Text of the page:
Perhaps it's because I’ve lived in Fukui and have been to Echizen where the famous bamboo dolls are made that I found this novel so compelling. The novel’s uniqueness comes partly from its focus on a character who makes traditional bamboo dolls produced close to where I now live in Kanazawa, an hour north of Echizen, and part from the style of storytelling, which might be described as sparse but richly imagistic, and evocative of an all-but-lost past. The novel can easily be viewed as a modern folk tale, and moments unfold in the rural setting of 1920s Fukui that border on the mysterious-if-not-quite-supernatural. The relationship between the doll-maker and his wife is indeed strange, yet much can be extrapolated beyond that strangeness through all that’s left unsaid and un-acted on.


Snow Country

By Yasunari Kawabata, Edward G. Seidensticker (translator),

Book cover of Snow Country

Why this book?

Again, I have a personal connection to the setting of this book, as I visited the same ryokan (Japanese inn) in the mountains of Niigata prefecture where Kawabata wrote much of this novel. There seem to be two types of reader experiences with this book—one in which readers feel the characters are too cold and unrelatable, and others who find a melancholy beauty in the old way people used to live and relate to each other. And there’s certainly warmth in the character of Komako, the geisha who wastes her dreams on an unrequited love, if not in Shimamura, the man who visits for long periods and plays with her heart. Snow Country contains such masterful writing that I copied it out once when I was younger in an effort to learn from Kawabata’s masterpiece.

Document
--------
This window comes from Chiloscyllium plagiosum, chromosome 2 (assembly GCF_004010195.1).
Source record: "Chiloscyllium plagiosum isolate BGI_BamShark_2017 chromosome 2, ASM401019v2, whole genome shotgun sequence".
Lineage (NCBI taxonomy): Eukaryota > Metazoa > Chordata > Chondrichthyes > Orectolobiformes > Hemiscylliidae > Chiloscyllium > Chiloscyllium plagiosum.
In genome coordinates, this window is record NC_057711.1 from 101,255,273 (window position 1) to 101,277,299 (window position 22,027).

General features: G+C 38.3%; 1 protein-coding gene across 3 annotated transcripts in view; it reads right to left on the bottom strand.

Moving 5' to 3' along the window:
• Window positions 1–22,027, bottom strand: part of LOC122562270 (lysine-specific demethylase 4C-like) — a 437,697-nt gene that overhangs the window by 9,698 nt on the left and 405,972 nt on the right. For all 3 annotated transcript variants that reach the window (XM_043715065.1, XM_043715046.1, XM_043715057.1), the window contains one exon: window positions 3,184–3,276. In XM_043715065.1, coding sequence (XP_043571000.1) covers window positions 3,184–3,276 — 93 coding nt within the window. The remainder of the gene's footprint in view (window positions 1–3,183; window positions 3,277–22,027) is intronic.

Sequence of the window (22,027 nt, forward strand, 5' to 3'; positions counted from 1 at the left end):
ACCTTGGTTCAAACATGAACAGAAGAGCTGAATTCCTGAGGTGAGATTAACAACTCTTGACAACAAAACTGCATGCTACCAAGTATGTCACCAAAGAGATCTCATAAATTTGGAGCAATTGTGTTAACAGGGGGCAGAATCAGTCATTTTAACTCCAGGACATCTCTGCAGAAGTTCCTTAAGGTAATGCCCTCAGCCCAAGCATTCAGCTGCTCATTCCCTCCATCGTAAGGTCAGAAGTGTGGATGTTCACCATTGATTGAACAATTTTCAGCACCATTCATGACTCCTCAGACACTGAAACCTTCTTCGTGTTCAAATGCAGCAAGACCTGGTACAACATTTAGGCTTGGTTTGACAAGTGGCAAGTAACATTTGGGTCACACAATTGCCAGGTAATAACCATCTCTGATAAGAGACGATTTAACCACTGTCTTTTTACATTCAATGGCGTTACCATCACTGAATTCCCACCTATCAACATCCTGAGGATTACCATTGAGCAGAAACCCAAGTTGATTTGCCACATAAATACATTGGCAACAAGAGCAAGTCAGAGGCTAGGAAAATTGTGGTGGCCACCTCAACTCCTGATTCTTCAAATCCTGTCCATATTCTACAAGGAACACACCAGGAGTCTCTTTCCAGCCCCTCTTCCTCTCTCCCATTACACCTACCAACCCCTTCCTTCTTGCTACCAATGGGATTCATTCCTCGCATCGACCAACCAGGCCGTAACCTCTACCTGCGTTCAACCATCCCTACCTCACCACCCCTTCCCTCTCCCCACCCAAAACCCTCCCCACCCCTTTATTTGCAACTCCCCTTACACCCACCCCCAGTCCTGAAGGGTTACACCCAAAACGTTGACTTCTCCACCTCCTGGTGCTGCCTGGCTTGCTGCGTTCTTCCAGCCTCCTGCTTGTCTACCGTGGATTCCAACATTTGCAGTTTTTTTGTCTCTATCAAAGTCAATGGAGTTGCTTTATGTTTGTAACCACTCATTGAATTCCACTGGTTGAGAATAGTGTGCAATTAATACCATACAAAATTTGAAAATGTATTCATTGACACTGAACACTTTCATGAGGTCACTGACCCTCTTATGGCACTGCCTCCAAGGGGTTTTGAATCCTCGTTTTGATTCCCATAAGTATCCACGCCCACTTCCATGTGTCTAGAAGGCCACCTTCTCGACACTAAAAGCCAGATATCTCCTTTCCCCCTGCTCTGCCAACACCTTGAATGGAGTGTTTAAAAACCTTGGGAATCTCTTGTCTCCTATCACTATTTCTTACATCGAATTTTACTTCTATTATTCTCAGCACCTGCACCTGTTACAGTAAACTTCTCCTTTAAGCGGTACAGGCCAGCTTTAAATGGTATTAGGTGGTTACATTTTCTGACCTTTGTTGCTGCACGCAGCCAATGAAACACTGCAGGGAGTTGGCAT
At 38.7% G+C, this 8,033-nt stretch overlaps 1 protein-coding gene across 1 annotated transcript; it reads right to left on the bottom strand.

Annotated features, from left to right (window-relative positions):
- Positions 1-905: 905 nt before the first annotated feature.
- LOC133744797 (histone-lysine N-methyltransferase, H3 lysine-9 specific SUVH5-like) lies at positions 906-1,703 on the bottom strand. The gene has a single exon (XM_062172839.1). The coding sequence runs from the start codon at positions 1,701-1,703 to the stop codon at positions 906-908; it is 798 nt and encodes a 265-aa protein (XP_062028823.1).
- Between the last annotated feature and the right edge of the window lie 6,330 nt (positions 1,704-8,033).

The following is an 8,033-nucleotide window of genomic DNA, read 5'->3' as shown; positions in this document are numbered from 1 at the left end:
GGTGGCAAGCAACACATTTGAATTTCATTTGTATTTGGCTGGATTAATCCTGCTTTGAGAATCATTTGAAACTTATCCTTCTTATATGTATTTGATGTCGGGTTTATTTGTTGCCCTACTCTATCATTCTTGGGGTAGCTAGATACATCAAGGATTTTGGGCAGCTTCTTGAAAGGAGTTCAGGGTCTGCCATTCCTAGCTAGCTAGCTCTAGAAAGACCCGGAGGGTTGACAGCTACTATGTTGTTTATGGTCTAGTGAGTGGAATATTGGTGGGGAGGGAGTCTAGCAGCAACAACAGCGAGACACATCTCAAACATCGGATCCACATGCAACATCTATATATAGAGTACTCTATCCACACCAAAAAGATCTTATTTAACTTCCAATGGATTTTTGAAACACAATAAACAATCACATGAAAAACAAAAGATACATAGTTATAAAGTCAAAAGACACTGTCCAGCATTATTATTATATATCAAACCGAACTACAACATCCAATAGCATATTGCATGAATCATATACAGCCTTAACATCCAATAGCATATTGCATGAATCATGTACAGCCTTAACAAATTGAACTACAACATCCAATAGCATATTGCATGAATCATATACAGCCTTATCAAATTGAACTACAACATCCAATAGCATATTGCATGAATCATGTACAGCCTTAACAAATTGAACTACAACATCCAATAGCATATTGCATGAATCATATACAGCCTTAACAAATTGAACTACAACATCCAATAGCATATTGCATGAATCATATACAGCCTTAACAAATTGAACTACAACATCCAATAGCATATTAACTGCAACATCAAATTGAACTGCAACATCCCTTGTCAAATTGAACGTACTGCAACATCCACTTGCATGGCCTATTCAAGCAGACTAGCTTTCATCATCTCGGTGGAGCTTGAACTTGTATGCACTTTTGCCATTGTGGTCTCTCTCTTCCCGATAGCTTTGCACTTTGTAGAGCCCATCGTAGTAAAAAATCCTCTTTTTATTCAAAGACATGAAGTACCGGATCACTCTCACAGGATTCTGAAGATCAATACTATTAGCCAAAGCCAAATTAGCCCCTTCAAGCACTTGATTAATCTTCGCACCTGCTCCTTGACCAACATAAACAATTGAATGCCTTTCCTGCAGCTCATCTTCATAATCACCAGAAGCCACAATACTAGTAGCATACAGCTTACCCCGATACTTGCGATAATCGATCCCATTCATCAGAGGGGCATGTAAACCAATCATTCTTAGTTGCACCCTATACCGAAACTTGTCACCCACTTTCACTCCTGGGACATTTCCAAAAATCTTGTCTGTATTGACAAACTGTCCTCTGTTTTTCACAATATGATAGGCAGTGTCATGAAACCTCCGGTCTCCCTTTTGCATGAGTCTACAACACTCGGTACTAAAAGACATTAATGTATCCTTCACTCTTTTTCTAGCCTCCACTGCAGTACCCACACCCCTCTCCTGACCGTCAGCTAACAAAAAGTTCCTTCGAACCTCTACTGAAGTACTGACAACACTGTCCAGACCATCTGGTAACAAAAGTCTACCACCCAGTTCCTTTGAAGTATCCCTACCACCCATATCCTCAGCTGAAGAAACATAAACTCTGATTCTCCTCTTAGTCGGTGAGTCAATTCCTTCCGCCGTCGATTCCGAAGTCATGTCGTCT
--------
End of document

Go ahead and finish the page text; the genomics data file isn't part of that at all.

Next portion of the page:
The Makioka Sisters

By Jun'ichiro Tanizaki,

Book cover of The Makioka Sisters

Why this book?